Sunday, May 13, 2007


Black stone, hard stone

Some time ago, I was looking around in an old tools shop here in Taiwan, and noticed that on the floor was laying a dusty box that looked like one of a sharpening stone. I kneel down to look closer and yes, it is a stone. And a natural one. And one that I had never seen before.

No hesitation, I buy one.

I soon sprinkle it with water and put one of my blade on it. Bad. I quickly put back the stone in a box. It is hard, really hard, too hard. The blade I tried on it would jump, chatter and the feeling was bad.

That was maybe one year ago. Recently, wanting to try again the stone, I have the idea to leave the slurry created on the stone when I hone a diamond plate on it. And there it is.
The stone behaves totally differently. It is like a new stone. The slurry, though in few amounts, transforms the stone.

For chisels, even as narrow as 6mm, plane blades (I have tried so far 48 and 55mm), the stone is now one of my favorite.

I had sent one of this stone to a good friend, and he loved it from the begining. I didn't know why, but he was probably right, knowing his expertise in sharpening. Last week I went back to the store to get 3 more stones, and my friend asked for all 3 of them.

Update / complement may 31th 2007

Here are some pictures of that stone.

Hard black stone from the NanHu mountain in East Taiwan.

I have shown the stone to a temple builder. He was interested about it. After trying it, he found it very hard. However using some stone powder makes the sharpening "smooth" as he said in english. He mentioned the stone to some of his colleagues and asked me how much it costed. I gave it to him.

Interesting to note, is that my friend from America to whom I gave one of these stone, compared it with some other black stones that he has.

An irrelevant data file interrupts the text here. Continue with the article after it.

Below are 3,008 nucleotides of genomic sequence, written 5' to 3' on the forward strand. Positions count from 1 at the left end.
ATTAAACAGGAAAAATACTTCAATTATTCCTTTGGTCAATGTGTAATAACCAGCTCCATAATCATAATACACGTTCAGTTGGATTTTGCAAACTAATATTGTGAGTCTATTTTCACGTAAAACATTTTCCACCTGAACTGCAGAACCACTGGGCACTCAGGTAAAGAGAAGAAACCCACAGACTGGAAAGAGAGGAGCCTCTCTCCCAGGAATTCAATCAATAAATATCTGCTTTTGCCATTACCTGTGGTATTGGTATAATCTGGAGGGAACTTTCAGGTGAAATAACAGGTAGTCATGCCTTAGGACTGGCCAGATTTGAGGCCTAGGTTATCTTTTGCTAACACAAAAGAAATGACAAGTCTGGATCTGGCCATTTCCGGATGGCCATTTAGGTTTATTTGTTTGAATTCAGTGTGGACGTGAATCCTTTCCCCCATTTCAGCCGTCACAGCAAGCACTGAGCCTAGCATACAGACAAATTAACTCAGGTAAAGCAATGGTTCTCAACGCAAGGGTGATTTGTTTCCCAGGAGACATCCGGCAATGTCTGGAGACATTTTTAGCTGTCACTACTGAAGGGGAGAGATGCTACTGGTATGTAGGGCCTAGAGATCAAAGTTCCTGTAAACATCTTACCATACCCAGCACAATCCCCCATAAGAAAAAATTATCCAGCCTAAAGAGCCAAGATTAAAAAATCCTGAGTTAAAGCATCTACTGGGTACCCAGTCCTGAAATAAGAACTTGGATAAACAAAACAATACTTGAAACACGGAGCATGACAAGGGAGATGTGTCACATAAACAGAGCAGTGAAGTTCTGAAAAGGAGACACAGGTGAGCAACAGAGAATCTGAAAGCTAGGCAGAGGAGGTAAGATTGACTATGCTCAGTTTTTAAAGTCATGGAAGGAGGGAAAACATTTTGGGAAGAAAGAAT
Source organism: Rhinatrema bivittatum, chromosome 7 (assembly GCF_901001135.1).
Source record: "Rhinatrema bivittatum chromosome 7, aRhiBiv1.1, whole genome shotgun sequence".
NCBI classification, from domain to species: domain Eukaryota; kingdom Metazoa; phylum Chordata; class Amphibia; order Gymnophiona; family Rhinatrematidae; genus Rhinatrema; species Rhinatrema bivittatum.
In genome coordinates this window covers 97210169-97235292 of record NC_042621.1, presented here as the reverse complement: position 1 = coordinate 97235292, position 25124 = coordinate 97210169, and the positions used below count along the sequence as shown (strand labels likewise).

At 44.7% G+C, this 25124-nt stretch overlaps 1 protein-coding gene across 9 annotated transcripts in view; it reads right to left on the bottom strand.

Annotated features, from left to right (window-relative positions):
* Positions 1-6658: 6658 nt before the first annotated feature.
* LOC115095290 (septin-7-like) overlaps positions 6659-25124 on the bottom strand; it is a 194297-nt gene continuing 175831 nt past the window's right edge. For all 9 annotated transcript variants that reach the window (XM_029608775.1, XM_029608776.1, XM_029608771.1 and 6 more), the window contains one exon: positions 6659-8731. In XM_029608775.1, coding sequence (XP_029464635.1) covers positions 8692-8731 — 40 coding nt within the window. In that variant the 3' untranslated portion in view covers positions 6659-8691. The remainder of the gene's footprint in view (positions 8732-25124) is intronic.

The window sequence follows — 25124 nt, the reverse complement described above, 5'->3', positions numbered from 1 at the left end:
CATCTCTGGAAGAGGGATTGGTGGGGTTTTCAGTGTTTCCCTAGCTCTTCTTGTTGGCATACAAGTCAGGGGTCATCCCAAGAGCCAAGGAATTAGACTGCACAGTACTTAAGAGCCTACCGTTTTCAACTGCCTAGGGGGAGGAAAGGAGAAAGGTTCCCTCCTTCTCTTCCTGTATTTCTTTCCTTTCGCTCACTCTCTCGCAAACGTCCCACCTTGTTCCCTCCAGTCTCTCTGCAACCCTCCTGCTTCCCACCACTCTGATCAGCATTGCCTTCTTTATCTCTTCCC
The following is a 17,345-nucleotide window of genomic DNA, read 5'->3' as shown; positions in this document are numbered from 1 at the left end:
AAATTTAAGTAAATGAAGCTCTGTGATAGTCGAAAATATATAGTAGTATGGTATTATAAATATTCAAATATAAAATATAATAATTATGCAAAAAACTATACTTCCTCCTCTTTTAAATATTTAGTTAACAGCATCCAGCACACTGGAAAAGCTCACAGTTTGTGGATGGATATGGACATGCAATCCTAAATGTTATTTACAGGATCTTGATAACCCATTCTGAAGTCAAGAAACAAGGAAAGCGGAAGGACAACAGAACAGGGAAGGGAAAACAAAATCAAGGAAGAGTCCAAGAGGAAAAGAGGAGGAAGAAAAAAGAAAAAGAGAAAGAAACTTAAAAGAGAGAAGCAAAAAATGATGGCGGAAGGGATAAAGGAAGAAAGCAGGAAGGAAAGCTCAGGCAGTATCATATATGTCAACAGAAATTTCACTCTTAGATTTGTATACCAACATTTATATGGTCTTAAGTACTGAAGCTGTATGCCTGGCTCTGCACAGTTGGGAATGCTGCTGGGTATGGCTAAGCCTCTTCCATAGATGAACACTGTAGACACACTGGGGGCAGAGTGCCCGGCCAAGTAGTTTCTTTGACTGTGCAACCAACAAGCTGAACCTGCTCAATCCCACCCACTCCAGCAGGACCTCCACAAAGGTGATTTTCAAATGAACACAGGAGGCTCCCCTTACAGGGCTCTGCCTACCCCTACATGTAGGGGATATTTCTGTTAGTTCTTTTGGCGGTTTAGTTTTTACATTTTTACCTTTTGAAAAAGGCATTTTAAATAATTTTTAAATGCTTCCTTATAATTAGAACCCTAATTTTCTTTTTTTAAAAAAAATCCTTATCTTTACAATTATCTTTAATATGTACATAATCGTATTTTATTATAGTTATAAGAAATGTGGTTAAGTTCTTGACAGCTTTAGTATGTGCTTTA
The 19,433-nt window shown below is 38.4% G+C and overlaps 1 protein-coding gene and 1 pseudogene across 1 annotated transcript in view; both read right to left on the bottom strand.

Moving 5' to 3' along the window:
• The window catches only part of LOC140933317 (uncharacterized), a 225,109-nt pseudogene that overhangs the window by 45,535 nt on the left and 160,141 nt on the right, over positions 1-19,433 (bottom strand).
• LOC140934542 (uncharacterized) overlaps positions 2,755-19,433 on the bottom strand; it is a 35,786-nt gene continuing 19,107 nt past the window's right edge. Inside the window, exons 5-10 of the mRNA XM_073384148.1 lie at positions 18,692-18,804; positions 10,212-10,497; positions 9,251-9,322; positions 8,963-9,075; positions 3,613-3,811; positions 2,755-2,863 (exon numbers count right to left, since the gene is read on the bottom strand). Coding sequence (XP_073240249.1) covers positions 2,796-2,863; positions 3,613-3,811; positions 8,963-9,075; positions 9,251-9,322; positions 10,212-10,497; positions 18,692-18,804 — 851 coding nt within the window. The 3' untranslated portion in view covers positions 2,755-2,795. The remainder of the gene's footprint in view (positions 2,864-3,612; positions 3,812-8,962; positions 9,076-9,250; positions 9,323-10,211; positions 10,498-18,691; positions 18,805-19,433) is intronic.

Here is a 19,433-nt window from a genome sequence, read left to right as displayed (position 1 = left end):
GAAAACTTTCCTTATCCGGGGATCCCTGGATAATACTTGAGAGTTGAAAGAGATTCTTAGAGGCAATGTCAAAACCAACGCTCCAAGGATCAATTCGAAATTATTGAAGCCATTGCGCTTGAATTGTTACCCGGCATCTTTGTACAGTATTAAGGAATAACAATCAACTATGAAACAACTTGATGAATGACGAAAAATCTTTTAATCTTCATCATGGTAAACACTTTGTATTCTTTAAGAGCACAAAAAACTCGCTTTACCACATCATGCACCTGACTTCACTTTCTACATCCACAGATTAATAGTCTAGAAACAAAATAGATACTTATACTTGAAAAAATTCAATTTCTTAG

He graciously sent me some pictures that I post here with his permission, the comments are inspired from his own ones.

Stone from Guanxi in China. Not as hard as the one from Taiwan, can leave some scratches. Not the same "class" of stone.

Hard black stone from Japan.

My friend did an interesting side by side comparison. His conclusion is that "the stone from China are dark grey but not black. The 2 other pairs, on the left from Japan and on the right from Taiwan, are very similar in color and texture.
Taiwan being a volcanic island may have some geological similarities with Japan. Further test would be to compare the hardness, magnify the stone structure, and obviously a sharpening test on identical blades.

Side by side comparison:
-pair on the left are from Japan
-pair on the right from Taiwan
-bottom from China
Stones from Japan and Taiwan are similar in color and texture

I have found out that a small black nagura (from Japan) seems to "fit" well on the black stone from Taiwan. By "fitting well" I mean it produces a slurry that makes the sharpening smooth. Other method of use of that stone was to create a slurry with a diamond plate. This last method gives very good results.

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